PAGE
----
Dir: Norberto Ramos del Val
Star: Marta Almodóvar, Alba Fontecha, Claudia Molina, Jorge Páez
a.k.a. Matando el tiempo
This is one of those movies it’s difficult to talk about in detail, because of the way it yanks the carpet out from underneath you in the middle. In effect, it becomes an entirely different film in the second half. This kind of transition is difficult to pull off, yet the director manages it here. He’s helped in this job the initial set-up, which does a good job establishing a world of weirdness, where anything can happen. When the carpet-yanking subsequently does, this makes it a lot easier for the viewer to go with the flow and accept it, as well as the twists that follow over the remainder of the movie.
Initially, it’s the story of Sonia (Almodovar), an artist who inherited a house from her aunt, and has moved in, to work on her paintings. Her agent, Laura (Molina), is increasingly concerned about the impact the house, with its troubled history, is having on Sonia’s psyche – and with good reason. For the artist is plagued with strange dreams, increasingly dragging her into a darker place, psychologically, sexually and spiritually. As we learn through a drunken rant to a Tinder date, when she lived there as a young child, the house could make Sonia live other people’s dreams. It’s not a power which has abated with time: “The house is the antenna and I’m the receiver,” she explains.
This leads up to the point where the movie shifts sideways, focusing in the second half on Natalia (Fontecha), a former college friend of Sonia who is now a lawyer. She also becomes worried about Sonia’s mental state, and travels, with her easy-going boyfriend Daniel (Páez), to pay a visit. Their unannounced arrival annoys Laura, setting the stage for the final, bloody resolution, which perhaps goes to prove the truth in the old adage, “The house always wins.” Despite the Spanish origins, this is heavily influenced by Italian giallo movies, though is more gynocentric. While there is no shortage of twisted carnality, dream (or, at least, dreamlike) sequences, and women in peril, it’s also the women who are doing the imperilling, rather than some dude in black gloves.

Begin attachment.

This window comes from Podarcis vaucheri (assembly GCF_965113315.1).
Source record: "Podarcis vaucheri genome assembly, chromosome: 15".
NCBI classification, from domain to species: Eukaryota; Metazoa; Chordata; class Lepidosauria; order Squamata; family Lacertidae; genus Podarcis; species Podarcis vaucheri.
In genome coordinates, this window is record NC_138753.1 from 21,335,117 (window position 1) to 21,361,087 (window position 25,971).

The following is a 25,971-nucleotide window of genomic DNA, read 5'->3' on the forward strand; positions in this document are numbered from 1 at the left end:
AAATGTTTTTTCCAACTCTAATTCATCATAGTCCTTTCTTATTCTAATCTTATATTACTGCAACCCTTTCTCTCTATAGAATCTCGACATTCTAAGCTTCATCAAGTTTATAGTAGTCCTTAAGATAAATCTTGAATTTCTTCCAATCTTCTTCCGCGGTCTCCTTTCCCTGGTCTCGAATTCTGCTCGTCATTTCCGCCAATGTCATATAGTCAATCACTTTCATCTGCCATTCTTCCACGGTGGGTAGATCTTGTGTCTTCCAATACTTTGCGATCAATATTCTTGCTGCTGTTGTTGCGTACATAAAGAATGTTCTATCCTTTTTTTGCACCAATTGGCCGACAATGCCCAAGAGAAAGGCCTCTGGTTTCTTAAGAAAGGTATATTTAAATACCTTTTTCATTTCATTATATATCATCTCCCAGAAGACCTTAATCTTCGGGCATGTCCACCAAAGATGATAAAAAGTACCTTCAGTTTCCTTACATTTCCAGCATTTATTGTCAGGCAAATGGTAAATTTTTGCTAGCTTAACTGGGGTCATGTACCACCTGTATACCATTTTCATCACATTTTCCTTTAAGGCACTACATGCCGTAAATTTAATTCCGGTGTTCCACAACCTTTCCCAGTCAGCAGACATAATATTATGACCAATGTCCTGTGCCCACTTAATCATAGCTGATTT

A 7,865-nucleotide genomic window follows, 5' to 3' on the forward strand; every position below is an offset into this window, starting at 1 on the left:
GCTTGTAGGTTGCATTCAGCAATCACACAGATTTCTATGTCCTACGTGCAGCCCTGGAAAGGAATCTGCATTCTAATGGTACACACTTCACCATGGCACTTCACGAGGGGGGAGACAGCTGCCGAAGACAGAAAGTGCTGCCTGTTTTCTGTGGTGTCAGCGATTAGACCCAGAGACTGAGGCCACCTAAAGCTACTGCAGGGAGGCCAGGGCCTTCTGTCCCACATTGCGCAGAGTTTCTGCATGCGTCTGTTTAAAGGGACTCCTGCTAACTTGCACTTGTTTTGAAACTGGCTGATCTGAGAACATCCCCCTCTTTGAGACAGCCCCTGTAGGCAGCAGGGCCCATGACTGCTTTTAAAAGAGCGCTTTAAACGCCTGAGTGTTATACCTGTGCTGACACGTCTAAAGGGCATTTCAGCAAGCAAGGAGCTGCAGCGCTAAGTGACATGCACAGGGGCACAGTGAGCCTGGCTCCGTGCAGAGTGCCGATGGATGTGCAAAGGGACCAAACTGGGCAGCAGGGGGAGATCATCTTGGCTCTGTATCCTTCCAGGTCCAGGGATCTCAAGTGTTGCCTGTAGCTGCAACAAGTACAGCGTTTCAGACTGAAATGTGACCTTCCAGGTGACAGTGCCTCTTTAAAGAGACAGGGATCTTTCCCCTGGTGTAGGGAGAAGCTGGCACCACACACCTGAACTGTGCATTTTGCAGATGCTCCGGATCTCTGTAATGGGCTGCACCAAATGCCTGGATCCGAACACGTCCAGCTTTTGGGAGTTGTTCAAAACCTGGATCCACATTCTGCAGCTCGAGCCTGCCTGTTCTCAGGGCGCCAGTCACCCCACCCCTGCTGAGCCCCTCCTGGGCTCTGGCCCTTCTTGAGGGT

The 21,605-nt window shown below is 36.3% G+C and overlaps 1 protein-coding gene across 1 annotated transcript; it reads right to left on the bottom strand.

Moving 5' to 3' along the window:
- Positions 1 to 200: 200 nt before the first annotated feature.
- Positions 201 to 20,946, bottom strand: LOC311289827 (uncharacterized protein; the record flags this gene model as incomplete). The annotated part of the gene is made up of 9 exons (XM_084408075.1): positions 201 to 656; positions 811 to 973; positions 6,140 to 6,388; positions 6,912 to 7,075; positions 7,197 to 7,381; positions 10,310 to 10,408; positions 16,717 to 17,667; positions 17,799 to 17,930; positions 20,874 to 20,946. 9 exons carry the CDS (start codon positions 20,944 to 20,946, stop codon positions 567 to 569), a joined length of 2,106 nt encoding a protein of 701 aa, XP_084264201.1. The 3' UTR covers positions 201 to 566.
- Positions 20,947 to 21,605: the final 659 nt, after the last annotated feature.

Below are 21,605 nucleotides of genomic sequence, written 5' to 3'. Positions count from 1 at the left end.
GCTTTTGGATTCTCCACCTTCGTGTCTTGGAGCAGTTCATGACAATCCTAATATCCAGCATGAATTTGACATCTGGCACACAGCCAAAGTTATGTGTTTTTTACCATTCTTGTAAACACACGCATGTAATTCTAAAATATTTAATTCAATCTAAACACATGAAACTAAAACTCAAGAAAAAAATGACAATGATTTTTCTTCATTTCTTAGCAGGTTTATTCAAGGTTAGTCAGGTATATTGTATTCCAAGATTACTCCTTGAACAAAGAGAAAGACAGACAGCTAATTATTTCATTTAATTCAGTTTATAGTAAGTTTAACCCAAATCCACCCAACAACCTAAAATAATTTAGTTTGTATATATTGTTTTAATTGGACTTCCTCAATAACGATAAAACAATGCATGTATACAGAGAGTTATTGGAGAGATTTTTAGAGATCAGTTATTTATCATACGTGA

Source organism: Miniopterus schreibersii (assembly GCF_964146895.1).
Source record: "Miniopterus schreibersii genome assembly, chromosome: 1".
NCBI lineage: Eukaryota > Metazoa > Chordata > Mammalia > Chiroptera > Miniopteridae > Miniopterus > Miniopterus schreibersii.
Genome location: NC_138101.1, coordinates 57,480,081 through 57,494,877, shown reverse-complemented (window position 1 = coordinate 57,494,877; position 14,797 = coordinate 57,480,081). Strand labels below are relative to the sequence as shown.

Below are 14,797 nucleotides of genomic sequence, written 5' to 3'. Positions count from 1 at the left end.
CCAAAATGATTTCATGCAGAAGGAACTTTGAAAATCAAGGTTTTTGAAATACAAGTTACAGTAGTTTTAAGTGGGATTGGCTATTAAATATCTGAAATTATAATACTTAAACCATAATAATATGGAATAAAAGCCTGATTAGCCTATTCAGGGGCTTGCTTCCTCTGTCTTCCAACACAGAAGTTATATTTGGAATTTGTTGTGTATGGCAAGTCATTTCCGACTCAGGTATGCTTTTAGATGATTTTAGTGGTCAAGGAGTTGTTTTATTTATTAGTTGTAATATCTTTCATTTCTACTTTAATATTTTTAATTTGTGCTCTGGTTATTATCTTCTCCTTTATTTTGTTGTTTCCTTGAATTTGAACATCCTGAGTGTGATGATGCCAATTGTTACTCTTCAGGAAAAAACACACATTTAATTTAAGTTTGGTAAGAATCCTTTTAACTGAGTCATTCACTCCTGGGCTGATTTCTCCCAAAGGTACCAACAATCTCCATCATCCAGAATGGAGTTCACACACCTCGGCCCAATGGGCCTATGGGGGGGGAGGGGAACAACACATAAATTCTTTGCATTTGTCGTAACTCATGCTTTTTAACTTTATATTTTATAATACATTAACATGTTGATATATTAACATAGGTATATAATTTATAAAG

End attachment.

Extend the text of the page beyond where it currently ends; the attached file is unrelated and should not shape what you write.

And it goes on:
Initially, the results do seem a bit of a mess, with an uncertainty, albeit entirely deliberate, as to how much of what’s happening is real, was previously real, or is simply a product of Sonia’s slowly disintegrating mind. It’s an approach that is often used as an excuse to cover up sloppy writing (see: Dario Argento’s entire filmography since Opera). That doesn’t appear the case here, although it does occasionally misstep, e.g. Laura suddenly goes from caring about her client to an almost callous disregard as to her existence. However, as mentioned above, a loose approach is likely necessary, to set the stage for the second half. If you hold on for the entire ride – and please keep your arms inside the vehicle at all times – then you should find the eventual payoff to be quite satisfactory.
This review is part of our Phoenix FearCon 2022 coverage.